There is widespread interest in assessing the clinical importance of a study result.
This goal is impeded, however, by a lack of clarity about the biological interpretability of epidemiological effect measures, such as the relative risk.
A relative risk is often interpreted merely as a measure of some vague statistical association, without a view toward a biological effect as an object of measurement.
Not infrequently, if it is not statistically significant, the relative risk estimate is ignored completely.
A key to biological interpretation is appreciating the theoretical framework stipulating that outcome rates derived from 2 comparison groups actually represent measures of different effects in the same population.
For instance, by using a placebo group to estimate the number of background cases that occurred in the treatment group, an estimate of the number of excess cases that occurred as a result of treatment can be made.
This kind of biological entity can be derived from a relative risk, and can be more easily evaluated as to its clinical importance than a statistical association or a statement about statistical significance.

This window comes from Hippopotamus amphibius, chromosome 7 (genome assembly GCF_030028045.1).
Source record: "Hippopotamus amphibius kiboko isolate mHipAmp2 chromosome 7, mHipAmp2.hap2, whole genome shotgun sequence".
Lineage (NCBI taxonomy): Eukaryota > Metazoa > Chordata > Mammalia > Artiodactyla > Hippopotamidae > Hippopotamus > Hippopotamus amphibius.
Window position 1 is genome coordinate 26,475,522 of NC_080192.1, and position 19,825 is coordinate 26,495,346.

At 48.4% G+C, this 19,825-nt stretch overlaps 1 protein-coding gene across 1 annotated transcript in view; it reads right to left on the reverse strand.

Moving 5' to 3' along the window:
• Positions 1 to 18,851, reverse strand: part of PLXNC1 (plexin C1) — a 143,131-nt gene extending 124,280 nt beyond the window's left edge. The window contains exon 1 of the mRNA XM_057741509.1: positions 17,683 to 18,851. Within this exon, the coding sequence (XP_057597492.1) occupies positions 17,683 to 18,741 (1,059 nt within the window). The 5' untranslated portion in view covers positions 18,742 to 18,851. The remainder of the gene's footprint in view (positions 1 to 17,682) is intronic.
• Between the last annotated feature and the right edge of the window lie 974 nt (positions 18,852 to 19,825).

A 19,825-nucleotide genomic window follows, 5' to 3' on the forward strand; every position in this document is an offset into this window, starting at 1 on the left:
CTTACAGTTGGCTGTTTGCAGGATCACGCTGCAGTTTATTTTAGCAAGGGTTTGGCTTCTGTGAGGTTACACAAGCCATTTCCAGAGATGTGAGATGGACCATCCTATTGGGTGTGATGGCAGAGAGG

Interpretation then becomes a more directed task, with a focus on the validity of certain ancillary hypotheses upon which biological interpretability rests.
Mots-clés Pascal : Article synthèse, Interprétation, Risque, Analyse risque, Effet biologique, Epidémiologie, Homme, Essai clinique phase III
Mots-clés Pascal anglais : Review, Interpretation, Risk, Risk analysis, Biological effect, Epidemiology, Human, Phase III trial
Notice produite par :
Inist-CNRS - Institut de l'Information Scientifique et Technique
Cote : 99-0429555
Code Inist : 002B30A01A2. Création : 22/03/2000.